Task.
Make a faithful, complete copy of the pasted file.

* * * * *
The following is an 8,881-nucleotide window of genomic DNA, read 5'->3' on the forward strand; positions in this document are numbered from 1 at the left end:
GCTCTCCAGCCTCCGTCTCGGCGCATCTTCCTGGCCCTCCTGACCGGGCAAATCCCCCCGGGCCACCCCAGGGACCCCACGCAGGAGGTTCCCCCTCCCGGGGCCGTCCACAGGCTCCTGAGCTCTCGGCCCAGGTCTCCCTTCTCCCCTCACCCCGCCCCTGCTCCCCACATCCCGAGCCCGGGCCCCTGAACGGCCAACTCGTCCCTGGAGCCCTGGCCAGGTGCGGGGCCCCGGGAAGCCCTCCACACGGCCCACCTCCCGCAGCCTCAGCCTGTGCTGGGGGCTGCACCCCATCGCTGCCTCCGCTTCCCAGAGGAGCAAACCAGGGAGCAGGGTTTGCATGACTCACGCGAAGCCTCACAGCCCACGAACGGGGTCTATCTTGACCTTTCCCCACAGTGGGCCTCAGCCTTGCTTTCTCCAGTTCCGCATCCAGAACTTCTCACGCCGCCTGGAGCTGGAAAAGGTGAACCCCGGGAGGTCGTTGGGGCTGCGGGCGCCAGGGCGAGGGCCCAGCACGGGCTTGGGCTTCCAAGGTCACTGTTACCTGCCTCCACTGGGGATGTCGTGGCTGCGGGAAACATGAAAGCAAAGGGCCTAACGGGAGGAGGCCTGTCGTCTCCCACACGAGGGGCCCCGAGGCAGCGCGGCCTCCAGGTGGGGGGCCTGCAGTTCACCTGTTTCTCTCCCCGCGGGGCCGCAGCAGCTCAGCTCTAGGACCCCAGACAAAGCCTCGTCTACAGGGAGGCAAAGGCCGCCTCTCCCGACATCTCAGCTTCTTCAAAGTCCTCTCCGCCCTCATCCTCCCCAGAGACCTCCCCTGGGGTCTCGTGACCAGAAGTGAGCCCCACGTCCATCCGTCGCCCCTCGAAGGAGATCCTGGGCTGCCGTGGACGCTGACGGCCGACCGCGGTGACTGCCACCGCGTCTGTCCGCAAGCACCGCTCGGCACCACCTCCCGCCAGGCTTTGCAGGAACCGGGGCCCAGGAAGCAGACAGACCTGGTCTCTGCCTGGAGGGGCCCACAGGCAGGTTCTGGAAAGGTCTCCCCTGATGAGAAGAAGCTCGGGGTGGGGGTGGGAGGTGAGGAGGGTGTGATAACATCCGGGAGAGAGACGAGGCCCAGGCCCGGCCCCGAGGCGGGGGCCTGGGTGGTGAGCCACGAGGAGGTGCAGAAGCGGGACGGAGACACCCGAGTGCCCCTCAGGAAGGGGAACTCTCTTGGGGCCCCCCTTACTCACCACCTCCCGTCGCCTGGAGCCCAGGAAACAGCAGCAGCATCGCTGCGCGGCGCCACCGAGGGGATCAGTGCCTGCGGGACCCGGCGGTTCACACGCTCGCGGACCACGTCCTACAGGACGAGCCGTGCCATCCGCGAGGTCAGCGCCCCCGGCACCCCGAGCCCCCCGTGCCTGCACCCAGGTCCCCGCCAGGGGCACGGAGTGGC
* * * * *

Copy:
The following is an 8,881-nucleotide window of genomic DNA, read 5'->3' on the forward strand; positions in this document are numbered from 1 at the left end:
GCTCTCCAGCCTCCGTCTCGGCGCATCTTCCTGGCCCTCCTGACCGGGCAAATCCCCCCGGGCCACCCCAGGGACCCCACGCAGGAGGTTCCCCCTCCCGGGGCCGTCCACAGGCTCCTGAGCTCTCGGCCCAGGTCTCCCTTCTCCCCTCACCCCGCCCCTGCTCCCCACATCCCGAGCCCGGGCCCCTGAACGGCCAACTCGTCCCTGGAGCCCTGGCCAGGTGCGGGGCCCCGGGAAGCCCTCCACACGGCCCACCTCCCGCAGCCTCAGCCTGTGCTGGGGGCTGCACCCCATCGCTGCCTCCGCTTCCCAGAGGAGCAAACCAGGGAGCAGGGTTTGCATGACTCACGCGAAGCCTCACAGCCCACGAACGGGGTCTATCTTGACCTTTCCCCACAGTGGGCCTCAGCCTTGCTTTCTCCAGTTCCGCATCCAGAACTTCTCACGCCGCCTGGAGCTGGAAAAGGTGAACCCCGGGAGGTCGTTGGGGCTGCGGGCGCCAGGGCGAGGGCCCAGCACGGGCTTGGGCTTCCAAGGTCACTGTTACCTGCCTCCACTGGGGATGTCGTGGCTGCGGGAAACATGAAAGCAAAGGGCCTAACGGGAGGAGGCCTGTCGTCTCCCACACGAGGGGCCCCGAGGCAGCGCGGCCTCCAGGTGGGGGGCCTGCAGTTCACCTGTTTCTCTCCCCGCGGGGCCGCAGCAGCTCAGCTCTAGGACCCCAGACAAAGCCTCGTCTACAGGGAGGCAAAGGCCGCCTCTCCCGACATCTCAGCTTCTTCAAAGTCCTCTCCGCCCTCATCCTCCCCAGAGACCTCCCCTGGGGTCTCGTGACCAGAAGTGAGCCCCACGTCCATCCGTCGCCCCTCGAAGGAGATCCTGGGCTGCCGTGGACGCTGACGGCCGACCGCGGTGACTGCCACCGCGTCTGTCCGCAAGCACCGCTCGGCACCACCTCCCGCCAGGCTTTGCAGGAACCGGGGCCCAGGAAGCAGACAGACCTGGTCTCTGCCTGGAGGGGCCCACAGGCAGGTTCTGGAAAGGTCTCCCCTGATGAGAAGAAGCTCGGGGTGGGGGTGGGAGGTGAGGAGGGTGTGATAACATCCGGGAGAGAGACGAGGCCCAGGCCCGGCCCCGAGGCGGGGGCCTGGGTGGTGAGCCACGAGGAGGTGCAGAAGCGGGACGGAGACACCCGAGTGCCCCTCAGGAAGGGGAACTCTCTTGGGGCCCCCCTTACTCACCACCTCCCGTCGCCTGGAGCCCAGGAAACAGCAGCAGCATCGCTGCGCGGCGCCACCGAGGGGATCAGTGCCTGCGGGACCCGGCGGTTCACACGCTCGCGGACCACGTCCTACAGGACGAGCCGTGCCATCCGCGAGGTCAGCGCCCCCGGCACCCCGAGCCCCCCGTGCCTGCACCCAGGTCCCCGCCAGGGGCACGGAGTGGC